Instead, experiment with the type and timing of content that breaks through the clutter for your audience. The macro trend of diminishing organic reach should inform your strategy, but not discourage you from the importance of Facebook as a channel. As a marketer, I would double down on visual content for Facebook and invest heavily in measuring what works and what doesn’t: a potential audience of more than one billion people worldwide is worth the time and effort.

2. Marketers grapple with Google+

If a cat has nine lives, Google+ has had ten. Truly, it’s hard to think of a social network whose death has been more exaggerated or whose success has been more prematurely lauded. Regardless of Google+’s overall adoption as a social network, I wouldn’t ignore it. Why? Hint: It has something to do with the characters before the “+” (namely, the G-O-O-G-L-E).

When we wrote the first book, Google+ didn’t even exist, but since the network launched in 2011, there have already been a significant number of ups and downs in its reach, impact, and reputation.

When it comes to Google+, I recommend taking advantage of low-hanging fruit by creating a Google+ business page and connecting it to your local page (Google Maps listing) to augment your organization’s SEO value. Photos and text currently get the most “+1s” on Google+:

media popular on google+

But a recent feature update allows businesses to import Google+ videos to YouTube, which may lead to an increase in the quality and quantity of video engagement on your business page.

3. SEO continues to evolve

Marketers watch Google’s search algorithm like the rest of us watch the weather. The latest algorithm change, Hummingbird, is most well-known for having infused higher importance on comprehensive questions and associated context (versus solving for individual words), while the roll-out of “in-depth articles” has created a brand new category of content results that goes well beyond click-bait.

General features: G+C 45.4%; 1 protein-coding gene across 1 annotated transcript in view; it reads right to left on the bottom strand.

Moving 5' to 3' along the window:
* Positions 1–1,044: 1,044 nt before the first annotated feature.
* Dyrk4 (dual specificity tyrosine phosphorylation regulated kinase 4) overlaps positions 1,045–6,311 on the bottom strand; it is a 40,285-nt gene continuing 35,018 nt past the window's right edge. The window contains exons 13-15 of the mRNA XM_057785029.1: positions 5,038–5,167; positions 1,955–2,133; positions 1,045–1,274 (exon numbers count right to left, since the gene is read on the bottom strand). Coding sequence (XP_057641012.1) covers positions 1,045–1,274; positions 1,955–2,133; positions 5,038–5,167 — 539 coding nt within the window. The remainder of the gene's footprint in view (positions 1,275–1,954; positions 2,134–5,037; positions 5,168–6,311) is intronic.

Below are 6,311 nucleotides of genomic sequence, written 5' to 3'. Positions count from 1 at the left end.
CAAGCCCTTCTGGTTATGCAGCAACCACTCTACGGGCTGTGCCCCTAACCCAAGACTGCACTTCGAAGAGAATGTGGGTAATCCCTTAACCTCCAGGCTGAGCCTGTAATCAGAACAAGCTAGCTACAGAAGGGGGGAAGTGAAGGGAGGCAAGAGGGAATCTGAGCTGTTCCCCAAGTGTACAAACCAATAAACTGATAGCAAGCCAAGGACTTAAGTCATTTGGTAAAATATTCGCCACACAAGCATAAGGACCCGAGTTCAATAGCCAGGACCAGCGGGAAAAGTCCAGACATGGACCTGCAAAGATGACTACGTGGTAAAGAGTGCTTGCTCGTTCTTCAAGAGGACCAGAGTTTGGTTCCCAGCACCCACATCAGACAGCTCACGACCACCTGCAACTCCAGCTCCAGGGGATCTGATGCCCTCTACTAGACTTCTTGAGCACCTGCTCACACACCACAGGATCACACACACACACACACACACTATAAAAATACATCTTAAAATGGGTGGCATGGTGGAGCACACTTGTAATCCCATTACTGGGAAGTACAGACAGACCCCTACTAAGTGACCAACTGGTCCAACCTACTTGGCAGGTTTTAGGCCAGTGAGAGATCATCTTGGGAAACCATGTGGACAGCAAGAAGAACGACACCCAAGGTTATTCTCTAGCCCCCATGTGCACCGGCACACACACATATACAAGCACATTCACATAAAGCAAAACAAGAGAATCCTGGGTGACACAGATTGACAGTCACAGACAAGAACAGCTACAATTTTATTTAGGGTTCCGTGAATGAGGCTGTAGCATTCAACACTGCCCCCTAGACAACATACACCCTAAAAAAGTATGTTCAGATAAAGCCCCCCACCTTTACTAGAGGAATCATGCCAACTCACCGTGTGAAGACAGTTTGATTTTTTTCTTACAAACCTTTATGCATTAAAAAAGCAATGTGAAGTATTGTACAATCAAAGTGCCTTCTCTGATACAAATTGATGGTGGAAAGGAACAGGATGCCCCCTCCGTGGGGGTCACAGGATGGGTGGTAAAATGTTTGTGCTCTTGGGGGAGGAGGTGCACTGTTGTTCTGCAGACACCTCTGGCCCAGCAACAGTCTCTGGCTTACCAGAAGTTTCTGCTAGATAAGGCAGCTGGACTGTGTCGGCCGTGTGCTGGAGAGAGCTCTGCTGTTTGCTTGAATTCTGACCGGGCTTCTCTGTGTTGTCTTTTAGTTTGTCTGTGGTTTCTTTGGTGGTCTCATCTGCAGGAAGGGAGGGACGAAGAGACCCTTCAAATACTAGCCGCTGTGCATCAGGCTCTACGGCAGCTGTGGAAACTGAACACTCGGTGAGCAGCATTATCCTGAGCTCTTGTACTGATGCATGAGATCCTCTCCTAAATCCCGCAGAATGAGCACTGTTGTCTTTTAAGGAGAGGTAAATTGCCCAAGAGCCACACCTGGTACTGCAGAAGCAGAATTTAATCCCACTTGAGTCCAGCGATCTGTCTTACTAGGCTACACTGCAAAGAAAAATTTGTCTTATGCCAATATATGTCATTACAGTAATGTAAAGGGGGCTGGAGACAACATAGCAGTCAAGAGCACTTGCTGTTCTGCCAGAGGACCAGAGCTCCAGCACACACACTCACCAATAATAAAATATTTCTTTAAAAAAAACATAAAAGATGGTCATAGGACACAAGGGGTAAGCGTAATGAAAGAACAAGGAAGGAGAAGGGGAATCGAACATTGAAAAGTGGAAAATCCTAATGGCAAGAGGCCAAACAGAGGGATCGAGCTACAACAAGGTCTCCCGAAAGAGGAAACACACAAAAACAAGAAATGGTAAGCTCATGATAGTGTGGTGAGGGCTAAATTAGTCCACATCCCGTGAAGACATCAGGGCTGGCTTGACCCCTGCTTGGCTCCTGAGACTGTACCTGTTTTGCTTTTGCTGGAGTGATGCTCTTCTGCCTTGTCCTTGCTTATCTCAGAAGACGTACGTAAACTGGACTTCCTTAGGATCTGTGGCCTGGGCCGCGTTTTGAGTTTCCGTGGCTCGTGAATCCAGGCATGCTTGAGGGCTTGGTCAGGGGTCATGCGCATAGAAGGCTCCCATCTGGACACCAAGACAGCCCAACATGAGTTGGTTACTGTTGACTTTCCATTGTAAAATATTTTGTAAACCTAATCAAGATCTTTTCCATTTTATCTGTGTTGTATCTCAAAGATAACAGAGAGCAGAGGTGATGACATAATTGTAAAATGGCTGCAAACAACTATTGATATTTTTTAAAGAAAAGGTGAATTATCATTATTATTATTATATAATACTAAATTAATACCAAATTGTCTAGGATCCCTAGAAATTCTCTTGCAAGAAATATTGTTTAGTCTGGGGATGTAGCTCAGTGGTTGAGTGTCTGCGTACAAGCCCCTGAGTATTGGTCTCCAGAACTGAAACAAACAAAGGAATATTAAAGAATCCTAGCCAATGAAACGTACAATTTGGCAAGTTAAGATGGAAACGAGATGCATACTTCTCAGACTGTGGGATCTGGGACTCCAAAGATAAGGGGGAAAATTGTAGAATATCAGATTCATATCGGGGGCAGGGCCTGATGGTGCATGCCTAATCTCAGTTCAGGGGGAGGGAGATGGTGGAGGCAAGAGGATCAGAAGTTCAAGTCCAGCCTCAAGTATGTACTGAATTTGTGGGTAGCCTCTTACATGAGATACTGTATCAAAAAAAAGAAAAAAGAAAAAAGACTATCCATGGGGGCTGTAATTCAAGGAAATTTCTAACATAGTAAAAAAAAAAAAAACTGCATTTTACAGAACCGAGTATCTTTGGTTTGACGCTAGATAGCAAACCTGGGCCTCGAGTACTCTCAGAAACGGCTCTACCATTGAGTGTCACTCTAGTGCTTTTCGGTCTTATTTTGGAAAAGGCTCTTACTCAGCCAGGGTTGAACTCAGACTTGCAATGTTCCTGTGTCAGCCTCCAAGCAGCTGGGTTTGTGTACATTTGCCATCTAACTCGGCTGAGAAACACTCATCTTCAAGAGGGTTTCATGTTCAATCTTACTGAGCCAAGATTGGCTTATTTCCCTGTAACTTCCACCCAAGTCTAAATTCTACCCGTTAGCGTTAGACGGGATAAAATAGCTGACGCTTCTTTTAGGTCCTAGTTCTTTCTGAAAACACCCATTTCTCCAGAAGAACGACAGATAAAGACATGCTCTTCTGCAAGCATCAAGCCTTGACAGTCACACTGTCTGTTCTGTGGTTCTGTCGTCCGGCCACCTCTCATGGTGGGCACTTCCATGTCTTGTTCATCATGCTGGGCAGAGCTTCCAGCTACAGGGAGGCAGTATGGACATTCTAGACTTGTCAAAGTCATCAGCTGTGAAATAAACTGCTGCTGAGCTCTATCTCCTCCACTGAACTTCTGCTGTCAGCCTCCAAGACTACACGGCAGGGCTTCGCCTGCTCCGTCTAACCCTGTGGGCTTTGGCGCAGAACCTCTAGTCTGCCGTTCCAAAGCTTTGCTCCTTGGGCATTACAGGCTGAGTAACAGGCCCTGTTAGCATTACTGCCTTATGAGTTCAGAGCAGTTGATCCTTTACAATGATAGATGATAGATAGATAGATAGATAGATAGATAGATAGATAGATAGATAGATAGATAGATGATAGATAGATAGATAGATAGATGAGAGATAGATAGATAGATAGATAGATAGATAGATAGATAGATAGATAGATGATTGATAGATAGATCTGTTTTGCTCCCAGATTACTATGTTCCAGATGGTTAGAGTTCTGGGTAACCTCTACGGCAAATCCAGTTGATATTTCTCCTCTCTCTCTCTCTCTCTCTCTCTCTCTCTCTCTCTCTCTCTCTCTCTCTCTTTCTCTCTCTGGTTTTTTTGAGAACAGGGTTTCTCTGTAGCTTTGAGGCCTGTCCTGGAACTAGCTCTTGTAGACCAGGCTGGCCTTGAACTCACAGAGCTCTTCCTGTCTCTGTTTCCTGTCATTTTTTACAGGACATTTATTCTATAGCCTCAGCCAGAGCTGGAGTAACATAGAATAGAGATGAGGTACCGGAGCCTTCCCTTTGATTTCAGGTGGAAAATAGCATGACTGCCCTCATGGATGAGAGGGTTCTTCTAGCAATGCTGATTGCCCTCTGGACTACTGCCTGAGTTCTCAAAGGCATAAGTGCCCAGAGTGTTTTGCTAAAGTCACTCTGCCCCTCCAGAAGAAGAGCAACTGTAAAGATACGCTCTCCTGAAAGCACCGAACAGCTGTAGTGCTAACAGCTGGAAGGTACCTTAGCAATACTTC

Though SEO has changed considerably over the last five years, my recommendation for businesses as it relates to search remains the same. Don’t solve for search engine algorithms; solve for humans instead. The way to make Google happy, and get improved rankings is to figure out how to make searchers happy (hint: high quality, relevant content + a great user experience).

Back then, I wrote about the perils of “black hat” SEO tactics that try to trick Google’s algorithms. I argued that they could be dangerous. Now, they’re not just dangerous — they can be potentially toxic and deadly. They’re definitely misguided.

My advice then is the same as it is now: Avoid tricks. They’re just not worth it. Instead of spending calories trying to outsmart the Google algorithm, spend that same energy working with it and delivering value to the end user. That’s a sustainable strategy.

On a related note, I think one of the most underappreciated skills in SEO is design. The reason is simple: Great design makes humans happy.

4. Talent is getting harder and harder to find

Everybody is shifting more resources to inbound marketing, so demand has been skyrocketing. But supply is not growing fast enough.

In 2013, IDC predicted that half of marketing hires would be technical in nature. But as my friend Scott Brinker @chiefmartec) is very quick to point out on his blog, that prediction assumes that supply matches demand, which is simply not the case. What Brinker calls “the triple threat” (individuals with marketing, management, and technical skills) has become a rare and valuable find.